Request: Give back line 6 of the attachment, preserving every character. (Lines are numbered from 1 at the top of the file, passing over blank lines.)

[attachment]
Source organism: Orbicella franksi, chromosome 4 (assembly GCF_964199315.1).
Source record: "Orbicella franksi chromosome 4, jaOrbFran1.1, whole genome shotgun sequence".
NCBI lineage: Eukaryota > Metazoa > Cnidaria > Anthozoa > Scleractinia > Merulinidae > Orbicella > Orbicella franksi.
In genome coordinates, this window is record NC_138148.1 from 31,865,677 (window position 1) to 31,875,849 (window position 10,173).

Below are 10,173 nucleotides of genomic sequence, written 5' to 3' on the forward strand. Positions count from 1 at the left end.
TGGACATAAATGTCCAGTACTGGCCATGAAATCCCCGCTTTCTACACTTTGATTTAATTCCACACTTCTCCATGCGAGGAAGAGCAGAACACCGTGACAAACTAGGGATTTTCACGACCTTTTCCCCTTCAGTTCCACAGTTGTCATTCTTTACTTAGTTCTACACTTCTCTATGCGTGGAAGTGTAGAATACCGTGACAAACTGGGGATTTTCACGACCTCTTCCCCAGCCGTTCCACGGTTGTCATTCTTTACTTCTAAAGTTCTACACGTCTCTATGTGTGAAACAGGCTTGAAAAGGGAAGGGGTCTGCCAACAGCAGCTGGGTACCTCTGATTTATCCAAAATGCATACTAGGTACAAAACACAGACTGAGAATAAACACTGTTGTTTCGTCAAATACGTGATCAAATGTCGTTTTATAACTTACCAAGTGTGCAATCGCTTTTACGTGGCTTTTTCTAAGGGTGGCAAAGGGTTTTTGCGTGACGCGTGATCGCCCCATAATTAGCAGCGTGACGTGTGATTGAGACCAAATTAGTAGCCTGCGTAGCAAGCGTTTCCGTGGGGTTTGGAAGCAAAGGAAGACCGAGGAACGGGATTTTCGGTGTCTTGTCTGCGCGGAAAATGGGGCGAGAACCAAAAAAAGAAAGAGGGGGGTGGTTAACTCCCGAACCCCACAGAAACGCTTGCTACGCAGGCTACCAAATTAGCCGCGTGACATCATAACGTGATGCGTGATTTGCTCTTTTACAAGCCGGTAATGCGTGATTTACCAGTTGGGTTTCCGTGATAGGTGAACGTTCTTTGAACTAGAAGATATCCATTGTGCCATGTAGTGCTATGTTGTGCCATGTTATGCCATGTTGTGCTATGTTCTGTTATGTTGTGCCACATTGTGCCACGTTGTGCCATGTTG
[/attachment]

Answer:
TGGACATAAATGTCCAGTACTGGCCATGAAATCCCCGCTTTCTACACTTTGATTTAATTCCACACTTCTCCATGCGAGGAAGAGCAGAACACCGTGACAAACTAGGGATTTTCACGACCTTTTCCCCTTCAGTTCCACAGTTGTCATTCTTTACTTAGTTCTACACTTCTCTATGCGTGGAAGTGTAGAATACCGTGACAAACTGGGGATTTTCACGACCTCTTCCCCAGCCGTTCCACGGTTGTCATTCTTTACTTCTAAAGTTCTACACGTCTCTATGTGTGAAACAGGCTTGAAAAGGGAAGGGGTCTGCCAACAGCAGCTGGGTACCTCTGATTTATCCAAAATGCATACTAGGTACAAAACACAGACTGAGAATAAACACTGTTGTTTCGTCAAATACGTGATCAAATGTCGTTTTATAACTTACCAAGTGTGCAATCGCTTTTACGTGGCTTTTTCTAAGGGTGGCAAAGGGTTTTTGCGTGACGCGTGATCGCCCCATAATTAGCAGCGTGACGTGTGATTGAGACCAAATTAGTAGCCTGCGTAGCAAGCGTTTCCGTGGGGTTTGGAAGCAAAGGAAGACCGAGGAACGGGATTTTCGGTGTCTTGTCTGCGCGGAAAATGGGGCGAGAACCAAAAAAAGAAAGAGGGGGGTGGTTAACTCCCGAACCCCACAGAAACGCTTGCTACGCAGGCTACCAAATTAGCCGCGTGACATCATAACGTGATGCGTGATTTGCTCTTTTACAAGCCGGTAATGCGTGATTTACCAGTTGGGTTTCCGTGATAGGTGAACGTTCTTTGAACTAGAAGATATCCATTGTGCCATGTAGTGCTATGTTGTGCCATGTTATGCCATGTTGTGCTATGTTCTGTTATGTTGTGCCACATTGTGCCACGTTGTGCCATGTTG